Thursday, 20 Jan 2022

Written by Mathias Elasri

Yitro LBC 2022

Some time ago, I was listening religiously to the sound of my shoes tapping on the white tiles of MAM, the Museum of Modern Art in Paris.

Inside, a bench faced the imposing paintings by Chaim Soutine on which were painted carcasses of meat hanging from a butcher’s hook.

Powerful colours, feverishness of the painter’s gesture and the butcher’s knife…

Soutine had lived a miserable life. He was born in a shtetl, in an Orthodox Jewish family from Russia. The legend tells us that the artist drew naturally, almost in spite of himself with what he found.

One day he drew the portrait in the street of an old man, probably a rabbi.

The man who had just been drawn felt completely desecrated along with the 10 commandments. He began to scream in the street, with a twisted mouth, making big gestures. It was then that his son, a butcher, came out of his shop, grabbed Soutine by the shoulders and dragged him down the street to the back of the butcher’s shop. He only stopped hitting him when Soutine fell unconscious.

Soutine could not get out of bed

for a whole week and kept on his face the trace of the butcher’s anger.

His family lodged a complaint with the authorities, Soutine won his trial and a few roubles of compensation which allowed him to go to Paris and become the painter we know today, famous for his paintings where the deformed bearded faces of the characters and the meat from the butcher’s back shop are superimposed on the canvases in disturbing images …


The bulk of the crowd was already passing from room to room and I stayed there, sitting on the bench. The ban on making images screamed in my head because it had caused Soutine his beating, but I was also torn by a contrary commandment: the creation of Adam “in our image” of Genesis, which we are ordered to multiply…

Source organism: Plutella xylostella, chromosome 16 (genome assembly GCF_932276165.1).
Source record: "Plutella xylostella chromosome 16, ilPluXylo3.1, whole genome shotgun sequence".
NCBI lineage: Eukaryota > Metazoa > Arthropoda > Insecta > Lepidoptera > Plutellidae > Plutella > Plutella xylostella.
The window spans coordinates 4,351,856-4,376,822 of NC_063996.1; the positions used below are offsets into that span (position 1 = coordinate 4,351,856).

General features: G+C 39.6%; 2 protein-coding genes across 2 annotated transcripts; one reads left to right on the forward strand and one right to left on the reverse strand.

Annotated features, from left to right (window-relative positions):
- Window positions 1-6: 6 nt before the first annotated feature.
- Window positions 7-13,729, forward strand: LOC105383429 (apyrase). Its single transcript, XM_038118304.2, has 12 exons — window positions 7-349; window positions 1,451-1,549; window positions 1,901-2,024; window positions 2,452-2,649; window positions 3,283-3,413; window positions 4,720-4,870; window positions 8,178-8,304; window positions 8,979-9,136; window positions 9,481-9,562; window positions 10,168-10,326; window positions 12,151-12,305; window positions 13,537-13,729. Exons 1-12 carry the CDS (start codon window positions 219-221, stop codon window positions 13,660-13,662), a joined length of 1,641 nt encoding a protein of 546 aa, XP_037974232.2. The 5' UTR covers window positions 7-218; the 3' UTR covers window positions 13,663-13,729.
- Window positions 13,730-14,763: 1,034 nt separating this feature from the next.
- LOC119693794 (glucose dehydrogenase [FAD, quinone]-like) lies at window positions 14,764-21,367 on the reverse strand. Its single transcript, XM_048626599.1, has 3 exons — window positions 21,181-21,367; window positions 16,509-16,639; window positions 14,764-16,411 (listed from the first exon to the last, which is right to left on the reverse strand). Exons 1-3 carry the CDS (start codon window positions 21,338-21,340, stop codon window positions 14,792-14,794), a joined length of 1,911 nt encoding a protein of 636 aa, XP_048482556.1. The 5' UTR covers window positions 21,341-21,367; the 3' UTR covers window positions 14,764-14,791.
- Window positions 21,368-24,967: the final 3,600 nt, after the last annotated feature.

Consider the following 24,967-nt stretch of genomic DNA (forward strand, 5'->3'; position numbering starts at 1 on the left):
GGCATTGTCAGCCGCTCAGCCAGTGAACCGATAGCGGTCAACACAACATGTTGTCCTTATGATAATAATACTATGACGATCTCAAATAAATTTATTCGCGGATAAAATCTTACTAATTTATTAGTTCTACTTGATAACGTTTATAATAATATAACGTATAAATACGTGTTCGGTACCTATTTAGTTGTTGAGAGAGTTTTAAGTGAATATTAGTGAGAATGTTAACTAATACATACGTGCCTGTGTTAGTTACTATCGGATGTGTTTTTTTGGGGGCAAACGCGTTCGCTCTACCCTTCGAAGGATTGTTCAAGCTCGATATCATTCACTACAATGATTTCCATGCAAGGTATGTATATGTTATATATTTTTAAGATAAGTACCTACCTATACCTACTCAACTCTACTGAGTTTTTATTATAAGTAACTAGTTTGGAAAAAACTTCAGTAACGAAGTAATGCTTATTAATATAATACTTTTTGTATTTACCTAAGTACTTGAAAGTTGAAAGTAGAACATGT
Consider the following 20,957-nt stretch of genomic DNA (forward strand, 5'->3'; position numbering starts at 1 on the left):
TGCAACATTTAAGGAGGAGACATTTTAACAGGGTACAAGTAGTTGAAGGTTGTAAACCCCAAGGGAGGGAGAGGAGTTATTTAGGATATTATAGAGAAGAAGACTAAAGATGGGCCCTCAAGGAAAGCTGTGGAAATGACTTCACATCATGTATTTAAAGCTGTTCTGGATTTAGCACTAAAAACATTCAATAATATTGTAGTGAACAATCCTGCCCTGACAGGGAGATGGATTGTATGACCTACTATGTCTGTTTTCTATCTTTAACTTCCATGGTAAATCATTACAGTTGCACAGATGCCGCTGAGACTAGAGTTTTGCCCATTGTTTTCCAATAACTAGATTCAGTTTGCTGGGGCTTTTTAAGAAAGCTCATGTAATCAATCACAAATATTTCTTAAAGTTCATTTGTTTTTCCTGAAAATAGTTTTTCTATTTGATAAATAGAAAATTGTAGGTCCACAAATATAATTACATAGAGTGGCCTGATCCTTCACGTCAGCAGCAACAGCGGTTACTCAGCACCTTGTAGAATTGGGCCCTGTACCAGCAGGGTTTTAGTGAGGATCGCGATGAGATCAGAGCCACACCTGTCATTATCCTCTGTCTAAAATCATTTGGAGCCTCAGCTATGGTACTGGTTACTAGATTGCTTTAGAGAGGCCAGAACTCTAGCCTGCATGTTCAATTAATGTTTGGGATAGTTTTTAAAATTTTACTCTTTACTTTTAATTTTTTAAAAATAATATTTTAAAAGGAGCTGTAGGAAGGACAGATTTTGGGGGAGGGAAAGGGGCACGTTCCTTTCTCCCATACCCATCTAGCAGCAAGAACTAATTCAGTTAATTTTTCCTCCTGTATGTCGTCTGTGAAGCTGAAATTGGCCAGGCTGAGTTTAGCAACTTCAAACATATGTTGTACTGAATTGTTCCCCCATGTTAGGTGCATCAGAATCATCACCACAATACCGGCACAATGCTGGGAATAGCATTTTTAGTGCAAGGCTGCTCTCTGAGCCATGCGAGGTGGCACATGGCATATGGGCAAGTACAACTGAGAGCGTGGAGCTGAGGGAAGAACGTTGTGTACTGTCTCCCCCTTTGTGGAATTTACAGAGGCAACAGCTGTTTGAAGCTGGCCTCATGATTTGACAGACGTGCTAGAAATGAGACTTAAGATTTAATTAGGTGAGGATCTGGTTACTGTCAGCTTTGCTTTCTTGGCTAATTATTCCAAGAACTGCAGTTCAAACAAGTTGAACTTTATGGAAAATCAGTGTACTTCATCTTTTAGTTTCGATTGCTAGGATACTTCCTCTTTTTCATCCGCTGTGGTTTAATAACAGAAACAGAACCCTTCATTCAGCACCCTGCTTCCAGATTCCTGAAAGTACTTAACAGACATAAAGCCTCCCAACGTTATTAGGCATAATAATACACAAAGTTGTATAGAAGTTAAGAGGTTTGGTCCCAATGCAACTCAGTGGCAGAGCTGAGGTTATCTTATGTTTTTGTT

And God said, “Let us make man in our image, after our likeness. They shall rule the fish of the sea, the birds of the sky, the cattle, the whole earth, and all the creeping things that creep on earth.” And God created man in His image, in the image of God He created him; male and female He created them.


What is the text talking about when it mentions the word “image” here?

In Hebrew, “Tselem” is not bound by the performance ban. On the contrary, it is in this image (Adam is created in His image) that human beings are asked to be fertile and multiply. Tselem suggests a special bond between Adam and his creat

or . The term “betselemo” also means “his shadow”.

Created humans therefore follow “his trail” to use Levinas’s expression. It is this divine shadow, it is this image that we are enjoined to reproduce.


In parashah Yitro in the book of Exodus, it is the vagueness provided by the translation that is the problem. The verse of para

shah Yitro tells us:

You shall not make for yourself a sculptured image, or any likeness of what is in the heavens above, or on the earth below, or in the waters under the earth.


But this word is not limited to prohibiting the production of images but also perhaps even more their use:


You shall not bow down to them or serve them.


These words naturally echo the more modern question of the dialectic of the status of the image, the work of art and the spectator. What makes an image an idol or a work of art?